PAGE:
With an attractive appearance, myrtle (also known as Myrtus communis) produces evergreen leaves and small white flowers that emerge in the middle of summer. Known for its pleasant scent and ornamental qualities, myrtle makes a handful of appearance in the Bible. In this article, you will learn more about the plant as it pertains to this religious text.
Under the right circumstances, the myrtle plant can reach impressive heights , up to 24 feet. Small, blackberry-like fruit that resemble a blueberry grow, and while they are edible, people rarely eat the berries. The entire plant offers pleasantly scented oil. Since it looks nice, the plant has become a popular ornamental shrub over the years.
The first time myrtle makes an initial appearance in the Bible in Nehemiah 8:15 as it pertains to the celebration of the Feast of Tabernacles. This reference is seen in the New Living Translation: “He had said that a proclamation should be made throughout their towns and in Jerusalem, telling the people to go to the hills to get branches from olive, wild olive, myrtle, palm, and other leafy trees. They were to use these branches to make shelters in which they would live during the festival, as prescribed in the Law.”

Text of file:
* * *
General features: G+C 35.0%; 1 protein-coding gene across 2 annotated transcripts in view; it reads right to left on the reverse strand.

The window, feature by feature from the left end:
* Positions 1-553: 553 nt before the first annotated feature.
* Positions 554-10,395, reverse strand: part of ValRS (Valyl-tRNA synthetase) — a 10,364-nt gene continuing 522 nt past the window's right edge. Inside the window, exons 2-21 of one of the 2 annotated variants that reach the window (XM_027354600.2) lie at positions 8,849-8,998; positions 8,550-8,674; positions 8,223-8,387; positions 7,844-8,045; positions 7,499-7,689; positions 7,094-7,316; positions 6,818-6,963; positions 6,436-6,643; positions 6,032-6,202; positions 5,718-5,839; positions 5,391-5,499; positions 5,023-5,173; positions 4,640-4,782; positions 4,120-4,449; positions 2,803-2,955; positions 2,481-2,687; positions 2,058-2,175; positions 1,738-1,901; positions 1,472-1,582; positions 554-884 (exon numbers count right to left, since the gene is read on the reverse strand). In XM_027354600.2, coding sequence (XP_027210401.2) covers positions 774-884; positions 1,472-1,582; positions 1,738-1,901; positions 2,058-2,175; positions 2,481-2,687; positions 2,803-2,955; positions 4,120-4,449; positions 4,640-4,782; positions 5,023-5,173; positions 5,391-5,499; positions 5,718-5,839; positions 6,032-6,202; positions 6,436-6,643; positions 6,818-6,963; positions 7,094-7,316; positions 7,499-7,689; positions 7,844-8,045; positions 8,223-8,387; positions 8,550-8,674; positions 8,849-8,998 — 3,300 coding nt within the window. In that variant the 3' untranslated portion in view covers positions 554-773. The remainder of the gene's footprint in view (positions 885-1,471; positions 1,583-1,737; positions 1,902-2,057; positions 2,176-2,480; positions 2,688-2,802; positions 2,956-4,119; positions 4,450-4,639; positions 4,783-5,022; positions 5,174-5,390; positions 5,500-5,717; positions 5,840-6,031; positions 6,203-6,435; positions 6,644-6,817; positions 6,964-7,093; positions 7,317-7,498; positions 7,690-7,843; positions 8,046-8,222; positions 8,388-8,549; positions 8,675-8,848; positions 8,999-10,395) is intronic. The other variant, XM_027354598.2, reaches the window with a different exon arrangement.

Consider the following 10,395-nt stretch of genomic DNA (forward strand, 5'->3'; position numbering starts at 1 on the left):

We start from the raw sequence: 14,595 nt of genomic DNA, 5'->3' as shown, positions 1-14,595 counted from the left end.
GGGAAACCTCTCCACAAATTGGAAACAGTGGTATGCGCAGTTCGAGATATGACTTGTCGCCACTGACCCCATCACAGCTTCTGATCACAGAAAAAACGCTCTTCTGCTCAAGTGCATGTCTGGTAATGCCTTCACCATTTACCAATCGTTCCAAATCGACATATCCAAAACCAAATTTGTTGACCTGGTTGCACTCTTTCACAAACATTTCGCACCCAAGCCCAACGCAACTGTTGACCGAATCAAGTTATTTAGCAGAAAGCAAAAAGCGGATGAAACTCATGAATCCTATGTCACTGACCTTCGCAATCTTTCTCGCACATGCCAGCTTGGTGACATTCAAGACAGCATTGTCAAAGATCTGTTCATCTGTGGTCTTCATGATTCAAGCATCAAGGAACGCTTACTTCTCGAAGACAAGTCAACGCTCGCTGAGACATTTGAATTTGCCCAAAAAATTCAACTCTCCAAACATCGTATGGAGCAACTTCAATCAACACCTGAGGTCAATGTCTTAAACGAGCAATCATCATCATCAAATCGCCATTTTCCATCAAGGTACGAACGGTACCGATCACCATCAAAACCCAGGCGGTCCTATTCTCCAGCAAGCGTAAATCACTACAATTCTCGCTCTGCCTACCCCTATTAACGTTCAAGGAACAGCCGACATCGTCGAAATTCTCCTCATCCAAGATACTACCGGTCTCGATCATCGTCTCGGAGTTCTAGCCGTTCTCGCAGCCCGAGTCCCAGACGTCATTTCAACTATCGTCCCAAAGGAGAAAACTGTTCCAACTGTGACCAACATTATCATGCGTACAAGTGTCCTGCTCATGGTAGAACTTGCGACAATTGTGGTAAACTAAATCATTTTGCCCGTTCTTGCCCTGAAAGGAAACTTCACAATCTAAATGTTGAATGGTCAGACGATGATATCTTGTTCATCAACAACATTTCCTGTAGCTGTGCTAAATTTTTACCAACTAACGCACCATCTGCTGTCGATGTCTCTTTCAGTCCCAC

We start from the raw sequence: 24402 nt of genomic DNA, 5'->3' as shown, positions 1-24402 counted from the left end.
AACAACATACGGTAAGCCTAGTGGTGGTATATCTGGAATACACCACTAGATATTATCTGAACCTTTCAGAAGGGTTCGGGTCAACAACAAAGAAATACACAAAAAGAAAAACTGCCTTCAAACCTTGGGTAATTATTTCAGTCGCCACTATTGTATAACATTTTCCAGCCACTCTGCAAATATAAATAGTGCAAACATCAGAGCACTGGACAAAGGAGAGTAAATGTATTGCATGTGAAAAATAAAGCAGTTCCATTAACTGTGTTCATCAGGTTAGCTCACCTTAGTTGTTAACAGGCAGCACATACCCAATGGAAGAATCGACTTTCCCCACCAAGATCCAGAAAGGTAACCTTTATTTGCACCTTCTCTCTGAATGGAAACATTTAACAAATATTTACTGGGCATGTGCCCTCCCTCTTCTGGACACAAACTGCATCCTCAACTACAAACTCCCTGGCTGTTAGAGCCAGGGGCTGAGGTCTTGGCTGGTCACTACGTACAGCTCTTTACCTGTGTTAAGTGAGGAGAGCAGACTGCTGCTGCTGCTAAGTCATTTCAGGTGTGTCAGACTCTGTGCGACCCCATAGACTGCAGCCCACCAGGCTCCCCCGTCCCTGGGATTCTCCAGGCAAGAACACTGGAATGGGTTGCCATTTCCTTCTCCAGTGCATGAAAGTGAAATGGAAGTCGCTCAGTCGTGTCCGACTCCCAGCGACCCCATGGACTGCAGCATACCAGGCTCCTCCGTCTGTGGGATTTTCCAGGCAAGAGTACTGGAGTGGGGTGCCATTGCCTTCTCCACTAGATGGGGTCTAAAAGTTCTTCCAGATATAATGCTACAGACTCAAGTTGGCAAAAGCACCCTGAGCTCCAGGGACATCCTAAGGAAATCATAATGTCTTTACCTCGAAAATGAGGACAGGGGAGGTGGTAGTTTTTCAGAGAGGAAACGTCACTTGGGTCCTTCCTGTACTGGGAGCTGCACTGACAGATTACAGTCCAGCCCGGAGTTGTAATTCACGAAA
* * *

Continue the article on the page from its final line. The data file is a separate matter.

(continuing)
Other references of myrtle include:
Isaiah 41:19: “I will put the cedar in the wilderness, The acacia and the myrtle and the olive tree; I will place the juniper in the desert Together with the box tree and the cypress…”[New American Standard Bible]
Isaiah 55:13: “Instead of the thorn shall come up the cypress; instead of the brier shall come up the myrtle; and it shall make a name for the LORD, an everlasting sign that shall not be cut off.” [English Standard Version]
Zechariah 1:8-11: The beauty and fragrance of myrtle is mentioned in Zechariah 1:8-11, where the experience of a man standing in a ravine among myrtle trees is described: “During the night I had a vision”and there before me was a man riding a red horse! He was standing among the myrtle trees in a ravine. Behind him were red, brown and white horses. I asked, “What are these, my lord?” The angel who was talking with me answered, “I will show you what they are.” Then the man standing among the myrtle trees explained, “They are the ones the Lord has sent to go throughout the earth.” And they reported to the angel of the Lord, who was standing among the myrtle trees, “We have gone throughout the earth and found the whole world at rest and in peace.”
Myrtle in Ancient Times
The ancient Greeks found many different uses for myrtle. The ancient Greek physician, Dioscorides praised the plant for its antiseptic properties, and suggested adding the macerated leaves of the plant to wine to create a treatment for bladder and lung infections. The plant was also associated with treating dysentery, diarrhea, menstrual cycle regulation, and skin ailments. Today, myrtle is still used in aromatherapy circles, as well as for natural healing.